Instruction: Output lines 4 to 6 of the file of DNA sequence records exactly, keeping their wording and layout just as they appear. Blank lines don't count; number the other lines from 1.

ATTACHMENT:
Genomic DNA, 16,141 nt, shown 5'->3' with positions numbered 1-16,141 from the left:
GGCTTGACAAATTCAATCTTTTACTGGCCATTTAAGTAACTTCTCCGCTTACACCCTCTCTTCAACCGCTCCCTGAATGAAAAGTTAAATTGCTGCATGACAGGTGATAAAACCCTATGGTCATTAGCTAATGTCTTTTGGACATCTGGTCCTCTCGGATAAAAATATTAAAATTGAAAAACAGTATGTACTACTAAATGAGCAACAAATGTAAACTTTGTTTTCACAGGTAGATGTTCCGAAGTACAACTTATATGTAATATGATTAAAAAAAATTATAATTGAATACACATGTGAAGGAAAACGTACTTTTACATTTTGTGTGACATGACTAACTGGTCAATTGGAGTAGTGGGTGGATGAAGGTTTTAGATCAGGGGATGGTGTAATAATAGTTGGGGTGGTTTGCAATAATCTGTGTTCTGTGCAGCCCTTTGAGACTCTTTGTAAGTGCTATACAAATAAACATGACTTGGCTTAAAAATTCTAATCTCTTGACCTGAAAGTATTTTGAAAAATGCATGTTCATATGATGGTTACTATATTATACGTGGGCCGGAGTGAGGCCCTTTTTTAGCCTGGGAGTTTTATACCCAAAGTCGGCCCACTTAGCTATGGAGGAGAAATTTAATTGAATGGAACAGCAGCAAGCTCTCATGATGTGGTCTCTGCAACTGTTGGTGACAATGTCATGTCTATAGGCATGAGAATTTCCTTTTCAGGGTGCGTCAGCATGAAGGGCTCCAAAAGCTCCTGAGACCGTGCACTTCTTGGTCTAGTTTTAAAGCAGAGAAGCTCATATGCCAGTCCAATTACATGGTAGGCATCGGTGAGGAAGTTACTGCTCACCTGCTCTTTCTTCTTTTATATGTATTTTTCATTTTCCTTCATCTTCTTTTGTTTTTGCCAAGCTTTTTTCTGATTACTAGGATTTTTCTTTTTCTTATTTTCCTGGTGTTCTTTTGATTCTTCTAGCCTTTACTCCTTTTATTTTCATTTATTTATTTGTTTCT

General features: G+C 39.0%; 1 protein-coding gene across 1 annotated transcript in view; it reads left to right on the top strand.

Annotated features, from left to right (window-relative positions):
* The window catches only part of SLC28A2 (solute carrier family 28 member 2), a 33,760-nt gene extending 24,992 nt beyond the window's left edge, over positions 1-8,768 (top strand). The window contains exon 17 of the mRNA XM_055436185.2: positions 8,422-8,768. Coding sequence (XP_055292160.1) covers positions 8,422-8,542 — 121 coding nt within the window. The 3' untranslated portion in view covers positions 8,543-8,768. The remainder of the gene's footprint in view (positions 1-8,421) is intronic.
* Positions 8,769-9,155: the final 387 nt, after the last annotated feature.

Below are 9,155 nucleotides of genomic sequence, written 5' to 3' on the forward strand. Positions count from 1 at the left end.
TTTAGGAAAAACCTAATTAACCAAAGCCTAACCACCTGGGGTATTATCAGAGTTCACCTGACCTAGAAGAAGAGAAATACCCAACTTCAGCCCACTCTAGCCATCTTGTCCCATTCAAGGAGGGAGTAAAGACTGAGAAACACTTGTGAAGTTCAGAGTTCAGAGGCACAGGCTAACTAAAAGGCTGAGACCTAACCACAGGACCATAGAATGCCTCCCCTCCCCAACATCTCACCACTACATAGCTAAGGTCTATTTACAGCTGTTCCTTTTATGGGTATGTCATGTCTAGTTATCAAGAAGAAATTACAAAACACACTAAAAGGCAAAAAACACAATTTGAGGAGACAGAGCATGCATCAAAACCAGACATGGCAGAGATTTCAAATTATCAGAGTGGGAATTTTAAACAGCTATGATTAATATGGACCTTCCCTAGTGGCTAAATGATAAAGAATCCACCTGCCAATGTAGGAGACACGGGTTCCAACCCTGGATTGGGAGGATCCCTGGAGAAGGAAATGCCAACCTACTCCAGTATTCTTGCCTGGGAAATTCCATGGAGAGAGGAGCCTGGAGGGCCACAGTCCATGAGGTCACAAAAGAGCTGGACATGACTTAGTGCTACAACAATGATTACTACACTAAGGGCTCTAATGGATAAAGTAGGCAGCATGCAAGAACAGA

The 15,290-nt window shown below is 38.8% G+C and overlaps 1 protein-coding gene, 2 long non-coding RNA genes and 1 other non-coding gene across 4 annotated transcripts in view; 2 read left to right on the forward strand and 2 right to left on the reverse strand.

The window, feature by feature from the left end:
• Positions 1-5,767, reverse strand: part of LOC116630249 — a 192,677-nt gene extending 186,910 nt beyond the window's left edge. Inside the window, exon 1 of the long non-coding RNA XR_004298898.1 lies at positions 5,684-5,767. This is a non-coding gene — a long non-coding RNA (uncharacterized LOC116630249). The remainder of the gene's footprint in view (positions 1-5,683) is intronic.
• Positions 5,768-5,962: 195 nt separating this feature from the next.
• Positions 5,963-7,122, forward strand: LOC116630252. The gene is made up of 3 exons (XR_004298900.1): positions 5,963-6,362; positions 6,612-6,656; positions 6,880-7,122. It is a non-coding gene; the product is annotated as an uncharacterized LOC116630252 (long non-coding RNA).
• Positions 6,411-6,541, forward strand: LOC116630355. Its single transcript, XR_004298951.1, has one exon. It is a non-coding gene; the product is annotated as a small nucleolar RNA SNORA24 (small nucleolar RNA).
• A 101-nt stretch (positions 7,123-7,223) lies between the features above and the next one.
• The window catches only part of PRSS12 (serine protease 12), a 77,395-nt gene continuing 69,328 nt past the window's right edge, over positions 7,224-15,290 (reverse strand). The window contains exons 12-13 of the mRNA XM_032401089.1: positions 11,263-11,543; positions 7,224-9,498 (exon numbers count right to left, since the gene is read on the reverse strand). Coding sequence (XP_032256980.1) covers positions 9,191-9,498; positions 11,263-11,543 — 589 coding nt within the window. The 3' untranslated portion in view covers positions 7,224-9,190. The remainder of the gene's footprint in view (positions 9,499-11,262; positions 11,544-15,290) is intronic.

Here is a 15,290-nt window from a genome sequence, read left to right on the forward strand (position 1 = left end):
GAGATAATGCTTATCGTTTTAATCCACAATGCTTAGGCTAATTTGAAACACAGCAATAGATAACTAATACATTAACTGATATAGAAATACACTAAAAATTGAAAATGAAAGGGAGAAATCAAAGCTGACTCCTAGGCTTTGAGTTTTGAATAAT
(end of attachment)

Annotated features, from left to right (window-relative positions):
* The window catches only part of SLC28A2 (solute carrier family 28 member 2), a 33,760-nt gene extending 24,992 nt beyond the window's left edge, over positions 1-8,768 (top strand). The window contains exon 17 of the mRNA XM_055436185.2: positions 8,422-8,768. Coding sequence (XP_055292160.1) covers positions 8,422-8,542 — 121 coding nt within the window. The 3' untranslated portion in view covers positions 8,543-8,768. The remainder of the gene's footprint in view (positions 1-8,421) is intronic.
* Positions 8,769-9,155: the final 387 nt, after the last annotated feature.